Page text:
LONDON (Thomson Reuters Foundation) - Offering kidnapped women and girls to jihadist fighters as sex slaves or wives helps militant groups lure and retain members, while sex trafficking can bankroll their extremist operations, a UK-based think-tank said on Monday.
Groups such as Boko Haram in Nigeria and Islamic State in Syria and Iraq may resort more to such practices as they lose ground militarily, the Henry Jackson Society said in its report.
“Propaganda on sexual slavery serves as an incentive for new recruits and foreign fighters, with the promise of wives and sex slaves acting as a ‘pull factor’,” researcher Nikita Malik said in the report.
“Religious elements are infused into sexual violence practices to skirt around the moral wrongdoing of rape,” she said.
Since it began its insurgency in 2009, Islamist militants Boko Haram have abducted thousands of girls and women in northeast Nigeria – most notably the more than 200 Chibok girls snatched from their school in April 2014 – with many used as cooks, sex slaves, and even suicide bombers.
Boko Haram members would purposely impregnate women and girls to produce the “next generation of fighters”, the report said.
Similarly, thousands of women and girls were abducted, tortured and sexually abused by Islamic State fighters after the militants rounded up Yazidis in the village of Kocho, near Sinjar in 2014.
U.N. investigators estimate more than 5,000 Yazidis have been rounded up and slaughtered and some 7,000 women and girls forced into sex slavery.
But a final assault on Islamic State’s last line of defense in its former Syrian capital Raqqa began on Sunday.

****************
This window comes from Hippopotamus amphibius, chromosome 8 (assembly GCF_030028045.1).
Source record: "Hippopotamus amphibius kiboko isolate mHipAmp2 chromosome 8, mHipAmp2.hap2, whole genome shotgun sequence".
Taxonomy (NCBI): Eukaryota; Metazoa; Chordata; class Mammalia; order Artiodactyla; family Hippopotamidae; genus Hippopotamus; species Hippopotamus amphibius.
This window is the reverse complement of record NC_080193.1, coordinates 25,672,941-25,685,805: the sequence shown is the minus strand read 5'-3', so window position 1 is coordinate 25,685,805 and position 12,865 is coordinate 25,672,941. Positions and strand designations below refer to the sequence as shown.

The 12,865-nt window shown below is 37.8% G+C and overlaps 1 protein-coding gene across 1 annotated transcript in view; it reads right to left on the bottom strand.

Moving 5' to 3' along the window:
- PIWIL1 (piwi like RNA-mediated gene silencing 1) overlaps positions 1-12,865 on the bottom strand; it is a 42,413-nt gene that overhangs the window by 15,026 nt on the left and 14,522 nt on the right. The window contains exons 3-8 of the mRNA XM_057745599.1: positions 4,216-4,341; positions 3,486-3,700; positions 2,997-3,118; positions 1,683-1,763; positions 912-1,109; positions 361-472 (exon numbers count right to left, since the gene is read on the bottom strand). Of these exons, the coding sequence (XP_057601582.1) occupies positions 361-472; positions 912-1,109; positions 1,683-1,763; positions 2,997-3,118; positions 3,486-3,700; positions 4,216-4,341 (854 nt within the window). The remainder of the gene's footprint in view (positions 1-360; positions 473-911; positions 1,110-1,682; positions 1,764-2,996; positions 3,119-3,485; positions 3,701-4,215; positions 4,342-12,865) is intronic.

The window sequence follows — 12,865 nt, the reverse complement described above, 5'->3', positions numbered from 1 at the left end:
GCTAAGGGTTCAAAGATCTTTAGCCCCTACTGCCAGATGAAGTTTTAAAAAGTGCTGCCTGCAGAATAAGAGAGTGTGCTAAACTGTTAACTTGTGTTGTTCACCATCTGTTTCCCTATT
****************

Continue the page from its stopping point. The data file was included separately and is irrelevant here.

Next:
The loss of Raqqa, following its defeat in Iraq’s Mosul and its retreat from swathes of territory in both countries, would mark a milestone in the battle to destroy the jihadist group.
The report said as groups like Islamic State, also referred to as ‘Daesh’, and Boko Haram struggle to financially sustain their operations, sex trafficking and kidnapping for ransom could increase.
“Historical revenue streams, including taxation and oil sales, to groups such as Islamic State and Boko Haram are decreasing,” Malik said in a statement.
“These are being replaced with hostage-taking and ransom efforts, meaning modern day slavery may increase as Daesh struggles to sustain its financial reserves,” she said.
The report said Islamic State generated up to $30 million in 2016 through kidnapping and abductions.
Reporting by Lin Taylor @linnytayls, Editing by Ros Russell; Please credit the Thomson Reuters Foundation, the charitable arm of Thomson Reuters that covers humanitarian issues, conflicts, land and property rights, modern slavery and human trafficking, gender equality, climate change and resilience. Visit news.trust.org to see more stories